The Colonel's Eleven Secret Herbs and Spices
The Colonel's Eleven Secret Herbs and Spices are a group of eleven chemical compounds first theorized to exist in conjunction with one another by physicist Albert Einstein in the summer of 1941, though proof of their actual existence would remain lacking for several decades. In the early 1970s scientist Charles Sanders demonstrated their presence in solar radiation using his newly developed "photo-chicken" technology, though his results would eventually come under dispute.
History[edit | edit source]
Experimentation and Isolation[edit | edit source]
While working as a fry-cook at then dominant fast-food chain "Tennessee Fried Chicken," a friend introduced Colonel Sanders to the theories of Albert Einstein regarding the potential existence of a new set of herbs and spices previously undiscovered by man. According to Eintein's theories, the spices, if they did in fact occur in nature, should be observable as a force exerting a high degree of electro-magnetic pressure on gamma waves produced by medium to large-sized stars. However, the traces of such forces had not yet been observed as, at the time, no instruments existed which were sophisticated enough to measure the tiny variances in star pulses which would prove the spice's presence.
Sanders was fascinated by Einstein's theories, and quickly gave up smoking to remain in the kitchen of the restaurant during cigarette breaks to conduct experiments. Sanders started wearing a unique white suit, cane, and protective bow tie in order to protect him from the sometimes harsh radiation produced by his experimentation. Using a series of complex optical devices, hinging on the specific application of his own famous black-rimmed glasses, Sanders was able to begin focusing enough solar radiation to produce early and encouraging results in his quest for the spices.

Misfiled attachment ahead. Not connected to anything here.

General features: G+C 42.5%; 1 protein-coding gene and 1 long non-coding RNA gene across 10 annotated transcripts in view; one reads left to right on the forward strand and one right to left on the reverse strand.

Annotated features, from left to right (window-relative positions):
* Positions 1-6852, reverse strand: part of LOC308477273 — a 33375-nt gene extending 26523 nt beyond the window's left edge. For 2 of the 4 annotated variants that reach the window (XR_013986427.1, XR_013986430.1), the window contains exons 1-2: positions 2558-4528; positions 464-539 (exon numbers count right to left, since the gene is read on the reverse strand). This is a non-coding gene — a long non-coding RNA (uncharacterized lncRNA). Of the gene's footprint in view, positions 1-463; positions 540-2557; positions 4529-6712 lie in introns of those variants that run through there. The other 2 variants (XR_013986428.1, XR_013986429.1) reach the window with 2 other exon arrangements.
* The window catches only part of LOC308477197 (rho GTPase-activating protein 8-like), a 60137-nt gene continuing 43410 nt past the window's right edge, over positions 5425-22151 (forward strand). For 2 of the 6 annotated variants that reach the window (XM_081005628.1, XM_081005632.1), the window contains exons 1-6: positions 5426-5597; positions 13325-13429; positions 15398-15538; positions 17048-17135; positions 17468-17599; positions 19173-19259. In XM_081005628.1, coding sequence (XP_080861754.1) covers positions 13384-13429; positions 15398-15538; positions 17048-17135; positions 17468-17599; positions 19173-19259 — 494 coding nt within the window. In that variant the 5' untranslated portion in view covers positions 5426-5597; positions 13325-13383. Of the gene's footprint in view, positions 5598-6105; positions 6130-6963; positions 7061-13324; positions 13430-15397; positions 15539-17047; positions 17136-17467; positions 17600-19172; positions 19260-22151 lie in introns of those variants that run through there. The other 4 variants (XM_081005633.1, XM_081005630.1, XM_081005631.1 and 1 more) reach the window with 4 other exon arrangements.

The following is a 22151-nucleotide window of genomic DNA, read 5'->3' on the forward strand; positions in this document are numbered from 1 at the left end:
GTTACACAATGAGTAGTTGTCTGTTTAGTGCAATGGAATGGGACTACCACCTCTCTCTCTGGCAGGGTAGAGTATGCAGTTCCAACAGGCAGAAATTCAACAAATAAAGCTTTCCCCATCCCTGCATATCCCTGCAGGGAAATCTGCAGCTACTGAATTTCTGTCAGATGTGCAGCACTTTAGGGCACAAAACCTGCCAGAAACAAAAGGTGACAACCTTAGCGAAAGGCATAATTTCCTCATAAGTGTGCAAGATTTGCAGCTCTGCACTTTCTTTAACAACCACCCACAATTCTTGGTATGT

Sanders' breakthrough came in the fall of 1972 when a massive solar flare unexpectedly pulsed through the atmosphere, causing the hot oil in the kitchen's chicken fryers began to rapidly increase in volume, overflowing the vats. When the pulse was over, Sanders found himself crippled in one leg, his once lush brown hair frizzy and colorless. Sanders disassembled his equipment and was sent home from the restaurant.
The following morning, however, Sanders received a call from store manager to return to work immediately. After the long process of clean-up, Costello reported, customers had been phoning all evening to compliment the new exciting flavor of the chicken at the restaurant. Sanders returned to work, and began experimenting on pieces of the chicken. He soon discovered that the combination of solar gamma rays and chicken not only demonstrated the presence, but actually resulted in the isolation of Einstein's herbs and spices.
The Secret[edit | edit source]
Sanders published his findings in the journal Nature and quickly rocketed to fame throughout the scientific world. Sanders received the Nobel Prize for Fast Food in 1973, and was met with a forty minute standing ovation after he offered everyone in the audience a tasty piece of his chicken, and a gift certificate to Chuck E. Cheese. However, it was not long before Sander's opponents went on the attack. In particular J. Robert Oppenheimer accused Sanders of faking his results, and demanded to know the chemical makeup of the highly volatile compounds. Sanders, not yet satisfied that such information was ready for publication, refused to present his results prematurely. The scientific fire-storm which ensued is known today as the "Louisville Incident."